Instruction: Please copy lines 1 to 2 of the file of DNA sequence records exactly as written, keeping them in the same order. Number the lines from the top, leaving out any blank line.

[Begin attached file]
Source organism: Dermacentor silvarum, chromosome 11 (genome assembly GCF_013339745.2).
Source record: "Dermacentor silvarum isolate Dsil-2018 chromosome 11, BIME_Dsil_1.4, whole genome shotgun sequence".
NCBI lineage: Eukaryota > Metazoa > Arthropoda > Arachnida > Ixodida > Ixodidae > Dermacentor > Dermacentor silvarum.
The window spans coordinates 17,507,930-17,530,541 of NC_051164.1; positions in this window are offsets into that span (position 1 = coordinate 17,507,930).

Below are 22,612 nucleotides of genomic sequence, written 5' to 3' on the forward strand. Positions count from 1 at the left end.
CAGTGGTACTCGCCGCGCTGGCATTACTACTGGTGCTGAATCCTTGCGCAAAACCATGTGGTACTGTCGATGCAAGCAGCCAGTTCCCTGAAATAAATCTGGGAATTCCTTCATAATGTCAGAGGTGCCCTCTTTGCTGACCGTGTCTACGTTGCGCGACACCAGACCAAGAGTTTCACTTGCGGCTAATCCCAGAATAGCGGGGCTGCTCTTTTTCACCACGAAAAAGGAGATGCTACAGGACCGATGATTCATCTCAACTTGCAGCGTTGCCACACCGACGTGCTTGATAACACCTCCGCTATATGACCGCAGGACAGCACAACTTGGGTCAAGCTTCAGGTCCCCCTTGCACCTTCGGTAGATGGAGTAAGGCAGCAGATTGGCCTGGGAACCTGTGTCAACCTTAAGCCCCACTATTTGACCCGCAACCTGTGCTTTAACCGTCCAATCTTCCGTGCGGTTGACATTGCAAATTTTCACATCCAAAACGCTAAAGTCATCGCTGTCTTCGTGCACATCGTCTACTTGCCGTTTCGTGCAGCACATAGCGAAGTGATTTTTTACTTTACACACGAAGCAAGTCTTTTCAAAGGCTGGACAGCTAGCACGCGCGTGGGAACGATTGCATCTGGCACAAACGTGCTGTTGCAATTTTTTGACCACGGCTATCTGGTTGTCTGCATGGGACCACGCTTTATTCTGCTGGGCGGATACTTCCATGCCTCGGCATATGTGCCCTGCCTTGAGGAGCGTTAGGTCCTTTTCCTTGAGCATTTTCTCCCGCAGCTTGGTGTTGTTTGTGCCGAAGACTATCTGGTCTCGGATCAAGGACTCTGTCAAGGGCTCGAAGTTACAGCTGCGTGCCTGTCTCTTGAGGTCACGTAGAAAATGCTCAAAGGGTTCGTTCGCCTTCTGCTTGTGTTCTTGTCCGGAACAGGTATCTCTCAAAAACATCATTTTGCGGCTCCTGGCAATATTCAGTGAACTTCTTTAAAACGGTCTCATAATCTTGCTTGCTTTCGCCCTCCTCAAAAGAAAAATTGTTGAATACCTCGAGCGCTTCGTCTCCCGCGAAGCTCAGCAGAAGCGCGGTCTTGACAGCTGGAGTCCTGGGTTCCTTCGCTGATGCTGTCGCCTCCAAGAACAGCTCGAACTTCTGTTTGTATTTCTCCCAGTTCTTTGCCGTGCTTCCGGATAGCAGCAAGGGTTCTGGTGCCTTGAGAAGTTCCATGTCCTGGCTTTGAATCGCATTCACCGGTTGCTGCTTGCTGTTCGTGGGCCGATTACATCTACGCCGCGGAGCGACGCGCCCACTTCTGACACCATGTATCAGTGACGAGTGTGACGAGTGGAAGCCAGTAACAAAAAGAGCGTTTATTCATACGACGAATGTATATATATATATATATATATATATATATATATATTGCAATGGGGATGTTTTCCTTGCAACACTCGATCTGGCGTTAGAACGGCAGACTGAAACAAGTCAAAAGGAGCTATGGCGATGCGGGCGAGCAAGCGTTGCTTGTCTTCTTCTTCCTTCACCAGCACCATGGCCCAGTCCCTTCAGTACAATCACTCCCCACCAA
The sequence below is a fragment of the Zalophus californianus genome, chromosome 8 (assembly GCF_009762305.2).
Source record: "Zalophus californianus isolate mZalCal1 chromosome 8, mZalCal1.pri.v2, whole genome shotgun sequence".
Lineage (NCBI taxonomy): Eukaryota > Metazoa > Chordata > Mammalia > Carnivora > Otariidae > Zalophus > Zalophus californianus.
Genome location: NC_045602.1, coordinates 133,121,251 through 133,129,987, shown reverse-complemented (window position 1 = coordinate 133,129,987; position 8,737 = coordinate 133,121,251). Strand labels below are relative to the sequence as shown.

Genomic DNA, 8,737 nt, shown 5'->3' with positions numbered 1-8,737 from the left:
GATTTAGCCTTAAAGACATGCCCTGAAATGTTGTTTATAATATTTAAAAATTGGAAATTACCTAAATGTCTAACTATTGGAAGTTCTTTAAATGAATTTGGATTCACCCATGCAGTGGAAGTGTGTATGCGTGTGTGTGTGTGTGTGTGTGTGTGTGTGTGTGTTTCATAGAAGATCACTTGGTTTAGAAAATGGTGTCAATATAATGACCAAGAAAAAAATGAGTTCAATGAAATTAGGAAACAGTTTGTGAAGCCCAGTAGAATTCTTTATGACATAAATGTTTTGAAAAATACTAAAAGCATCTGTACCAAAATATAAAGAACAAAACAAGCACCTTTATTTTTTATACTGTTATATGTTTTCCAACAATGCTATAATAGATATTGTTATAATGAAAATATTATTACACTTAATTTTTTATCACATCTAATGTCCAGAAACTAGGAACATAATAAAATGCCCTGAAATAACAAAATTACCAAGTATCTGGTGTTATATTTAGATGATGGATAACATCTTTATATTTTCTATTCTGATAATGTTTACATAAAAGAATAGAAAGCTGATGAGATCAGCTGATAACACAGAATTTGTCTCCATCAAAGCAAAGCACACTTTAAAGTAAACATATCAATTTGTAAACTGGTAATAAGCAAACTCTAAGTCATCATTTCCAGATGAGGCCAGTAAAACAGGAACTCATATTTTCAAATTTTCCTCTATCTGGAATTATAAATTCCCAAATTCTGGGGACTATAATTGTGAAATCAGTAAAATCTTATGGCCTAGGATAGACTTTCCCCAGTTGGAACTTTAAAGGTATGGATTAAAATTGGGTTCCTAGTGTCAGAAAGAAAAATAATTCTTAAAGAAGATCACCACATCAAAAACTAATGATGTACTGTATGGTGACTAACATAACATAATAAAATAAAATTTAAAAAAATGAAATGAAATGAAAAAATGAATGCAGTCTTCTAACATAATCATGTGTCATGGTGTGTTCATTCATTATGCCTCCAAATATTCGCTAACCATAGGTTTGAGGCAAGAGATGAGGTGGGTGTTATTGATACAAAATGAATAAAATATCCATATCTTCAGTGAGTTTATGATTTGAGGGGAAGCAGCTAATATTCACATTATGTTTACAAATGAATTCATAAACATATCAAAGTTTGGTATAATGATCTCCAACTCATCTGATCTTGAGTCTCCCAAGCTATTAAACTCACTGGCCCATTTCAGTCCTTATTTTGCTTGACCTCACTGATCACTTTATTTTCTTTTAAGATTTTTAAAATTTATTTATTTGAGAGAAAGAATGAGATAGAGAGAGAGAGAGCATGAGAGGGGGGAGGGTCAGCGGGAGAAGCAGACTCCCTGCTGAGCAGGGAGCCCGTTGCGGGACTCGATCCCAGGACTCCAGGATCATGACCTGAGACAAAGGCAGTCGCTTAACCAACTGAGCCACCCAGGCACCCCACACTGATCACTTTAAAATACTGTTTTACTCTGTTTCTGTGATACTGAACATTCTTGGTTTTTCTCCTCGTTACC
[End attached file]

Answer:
Source organism: Dermacentor silvarum, chromosome 11 (genome assembly GCF_013339745.2).
Source record: "Dermacentor silvarum isolate Dsil-2018 chromosome 11, BIME_Dsil_1.4, whole genome shotgun sequence".